Birding With Vanna in Anaconda

By MT WILD August 31, 2020
Corie With Hummingbird

I woke up early on a Tuesday morning in July to a text, “Bring rubber boots if you have them or at least shoes that you don’t mind getting wet. The site is a little mushy in places”. I was going to meet Vanna, a wildlife biologist for Montana Fish, Wildlife & Parks, at her study site in the Mount Haggin Wildlife Management Area. She has been studying bird populations in the area for 9 years now and I was excited to witness her methods of capturing and banding birds at the site.  I wasn’t entirely sure what to expect from the day, besides wet feet!

I drove from Helena toward Anaconda and turned when I saw the Anaconda Smelter stack, one of the tallest free-standing brick structures in the world! I drove past the stack and soon encountered a sign for the Mount Haggin Wildlife Management Area. After crossing a cattle guard and driving about a mile up a dirt road I found Vanna’s truck pulled off to the side. When I arrived, Vanna emerged from an Aspen stand waving excitedly. She led me into a clearing where she had water and snacks. 

Banding and Recording Data on a Dark-Eyed Junco

I mentioned the Smelter Stack and she explained its significance to the work she is doing here. Mount Haggin is an area that has experienced years of environmental damage from logging, mining, and smelting. Some areas were so degraded that they could not have recovered on their own. Multiple restoration and remediation projects are underway to help restore natural vegetation which can slow erosion and provide habitat for wildlife. While the recovery process is slow and there is still a lot of progress to be made, biologists are seeing improvement and are seeing the return of wildlife species to the area. This is the focus of Vanna’s study. The return of different species of songbirds to the Mount Haggin area as the ecosystem continues to recover and change. 

Band

Vanna’s site spans the young aspen stand that we are sitting in the middle of. When the smelter shut off in the 80s, this Aspen stand began to grow and flourish. “I want to monitor the habitat changes over time. There will be different species of birds that will come in and use this habitat as the Aspen stand matures. Right now, we are catching a lot of birds that are cup nesters such as dusky flycatchers, warbling vireos, and several different warbler species that don’t necessarily require mature trees.” Her theory is that as the Aspen stand matures she will observe more cavity nesters such as woodpeckers and chickadees. There is also a willow stand near her site. She suspects that as that stand matures alongside the aspen grove she will catch more species that require robust riparian (stream-side) stands of trees. Overall, her findings will be a way to monitor the habitat change over time through the birds that choose to breed and nest here.

Mist Netting

So how does she find out which species are around? By mist-netting! She sets up 9 nets that are spread out around the site. The nets are thin and light and designed to safely capture any bird that flies into them. We went around and checked all the nets about 5 or 6 different times, taking a break at the snack clearing between each round. When we came upon a net that had a bird in it, Vanna would carefully remove it and get to work identifying its species, sex, and age. To do this she uses the “bird bible” which is an extremely detailed book that covers different body metrics. Each species of bird has a unique molting pattern for example. Looking at that pattern can help define how old they are. They can also look at the skull as an indicator of age.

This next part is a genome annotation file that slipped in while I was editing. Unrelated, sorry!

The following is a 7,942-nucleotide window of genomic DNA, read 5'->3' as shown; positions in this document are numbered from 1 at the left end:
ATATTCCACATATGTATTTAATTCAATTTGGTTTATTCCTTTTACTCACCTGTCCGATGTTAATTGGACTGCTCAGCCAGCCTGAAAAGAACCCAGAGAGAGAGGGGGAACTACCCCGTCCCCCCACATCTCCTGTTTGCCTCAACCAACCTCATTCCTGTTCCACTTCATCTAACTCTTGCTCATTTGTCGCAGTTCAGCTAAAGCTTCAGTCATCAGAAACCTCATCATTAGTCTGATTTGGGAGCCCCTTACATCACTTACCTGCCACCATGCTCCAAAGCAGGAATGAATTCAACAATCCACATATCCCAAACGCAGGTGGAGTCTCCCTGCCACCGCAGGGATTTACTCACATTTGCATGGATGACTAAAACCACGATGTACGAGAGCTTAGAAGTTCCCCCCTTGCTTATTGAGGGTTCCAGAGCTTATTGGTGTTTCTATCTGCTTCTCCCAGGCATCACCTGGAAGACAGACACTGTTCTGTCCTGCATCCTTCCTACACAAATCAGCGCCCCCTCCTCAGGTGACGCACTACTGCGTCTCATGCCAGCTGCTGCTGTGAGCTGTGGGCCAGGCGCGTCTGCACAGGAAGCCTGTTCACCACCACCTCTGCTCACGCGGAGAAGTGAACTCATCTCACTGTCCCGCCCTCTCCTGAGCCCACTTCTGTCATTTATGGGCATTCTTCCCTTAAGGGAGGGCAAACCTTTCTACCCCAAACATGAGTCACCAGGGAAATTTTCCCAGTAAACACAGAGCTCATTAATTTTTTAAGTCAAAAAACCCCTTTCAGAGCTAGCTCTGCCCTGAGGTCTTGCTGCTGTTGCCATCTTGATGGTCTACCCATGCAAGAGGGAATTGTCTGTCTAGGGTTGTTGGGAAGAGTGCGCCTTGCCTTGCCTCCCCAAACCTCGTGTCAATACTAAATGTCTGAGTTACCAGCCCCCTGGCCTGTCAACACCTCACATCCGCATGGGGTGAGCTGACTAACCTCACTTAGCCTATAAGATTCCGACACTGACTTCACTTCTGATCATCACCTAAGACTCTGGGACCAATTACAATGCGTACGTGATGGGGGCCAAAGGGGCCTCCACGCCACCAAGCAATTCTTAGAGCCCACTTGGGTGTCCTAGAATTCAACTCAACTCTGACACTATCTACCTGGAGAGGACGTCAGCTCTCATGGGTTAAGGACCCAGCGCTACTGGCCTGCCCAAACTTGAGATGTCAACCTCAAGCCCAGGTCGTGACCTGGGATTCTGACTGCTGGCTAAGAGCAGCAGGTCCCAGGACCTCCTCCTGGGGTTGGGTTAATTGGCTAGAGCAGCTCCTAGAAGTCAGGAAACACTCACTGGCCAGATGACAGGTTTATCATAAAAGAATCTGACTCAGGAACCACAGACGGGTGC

Vanna takes detailed notes of each species that she captures and puts a small band on the bird’s leg. This band has a unique identification number which she records. The hope when you band a bird is that it gets recaptured somewhere. She says that whether it is in her station or another biologist’s station, a recapture can give scientists a lot of information. “If that happens, then we have just connected two dots in that bird’s life story”. And Vanna is starting to see some of these stories unfold. She recently re-captured both a Black-capped chickadee and Swainson’s thrush that she had originally banded back in 2015. The fact that they have chosen this site to come back to means that it has the resources they need to breed and survive. And that says a lot for the health of the ecosystem.  

Vanna also recently caught a fox sparrow and a willow flycatcher. These are species that have very specific habitat needs when picking an area to nest and breed in. Her hope is that she will continue to see and to re-capture these species. “Those are the types of birds that we can point to and say that the restoration work that has been happening here over the past decade is starting to trend in the right direction”.  

Hummer in Hand

Overall that day, we caught many different species including both rufous and calliope hummingbirds, warbling vireos, and yellow warblers. It was amazing to see the care and detail that went into Vanna’s work. As I drove back to Helena that afternoon I thought about all that I had learned and experienced that day. My favorite part was holding a tiny rufous hummingbird in my hand. I couldn’t help but imagine that bird’s life story and feel lucky that we got to document one small moment of it. It was certainly an experience worth getting my feet wet for. 

 

All photos by MT WILD